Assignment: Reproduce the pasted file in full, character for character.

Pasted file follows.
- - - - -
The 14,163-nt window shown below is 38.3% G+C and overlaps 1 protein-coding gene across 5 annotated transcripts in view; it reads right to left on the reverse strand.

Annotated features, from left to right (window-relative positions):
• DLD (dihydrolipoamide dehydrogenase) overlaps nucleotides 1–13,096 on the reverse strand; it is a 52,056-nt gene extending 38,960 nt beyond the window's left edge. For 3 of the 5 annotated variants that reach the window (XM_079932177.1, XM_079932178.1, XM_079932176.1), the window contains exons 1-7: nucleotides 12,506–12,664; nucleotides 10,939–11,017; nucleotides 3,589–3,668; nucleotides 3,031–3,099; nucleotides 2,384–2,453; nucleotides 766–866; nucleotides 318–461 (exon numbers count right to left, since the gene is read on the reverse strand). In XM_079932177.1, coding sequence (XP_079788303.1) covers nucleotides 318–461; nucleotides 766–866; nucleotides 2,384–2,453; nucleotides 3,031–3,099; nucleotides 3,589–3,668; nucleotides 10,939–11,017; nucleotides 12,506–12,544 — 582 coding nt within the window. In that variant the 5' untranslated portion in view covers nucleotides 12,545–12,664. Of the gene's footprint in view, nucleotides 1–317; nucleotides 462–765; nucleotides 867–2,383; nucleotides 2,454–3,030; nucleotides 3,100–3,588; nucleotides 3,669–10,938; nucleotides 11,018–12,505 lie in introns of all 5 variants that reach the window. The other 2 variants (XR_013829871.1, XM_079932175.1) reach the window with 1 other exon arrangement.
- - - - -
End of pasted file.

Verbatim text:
The 14,163-nt window shown below is 38.3% G+C and overlaps 1 protein-coding gene across 5 annotated transcripts in view; it reads right to left on the reverse strand.

Annotated features, from left to right (window-relative positions):
• DLD (dihydrolipoamide dehydrogenase) overlaps nucleotides 1–13,096 on the reverse strand; it is a 52,056-nt gene extending 38,960 nt beyond the window's left edge. For 3 of the 5 annotated variants that reach the window (XM_079932177.1, XM_079932178.1, XM_079932176.1), the window contains exons 1-7: nucleotides 12,506–12,664; nucleotides 10,939–11,017; nucleotides 3,589–3,668; nucleotides 3,031–3,099; nucleotides 2,384–2,453; nucleotides 766–866; nucleotides 318–461 (exon numbers count right to left, since the gene is read on the reverse strand). In XM_079932177.1, coding sequence (XP_079788303.1) covers nucleotides 318–461; nucleotides 766–866; nucleotides 2,384–2,453; nucleotides 3,031–3,099; nucleotides 3,589–3,668; nucleotides 10,939–11,017; nucleotides 12,506–12,544 — 582 coding nt within the window. In that variant the 5' untranslated portion in view covers nucleotides 12,545–12,664. Of the gene's footprint in view, nucleotides 1–317; nucleotides 462–765; nucleotides 867–2,383; nucleotides 2,454–3,030; nucleotides 3,100–3,588; nucleotides 3,669–10,938; nucleotides 11,018–12,505 lie in introns of all 5 variants that reach the window. The other 2 variants (XR_013829871.1, XM_079932175.1) reach the window with 1 other exon arrangement.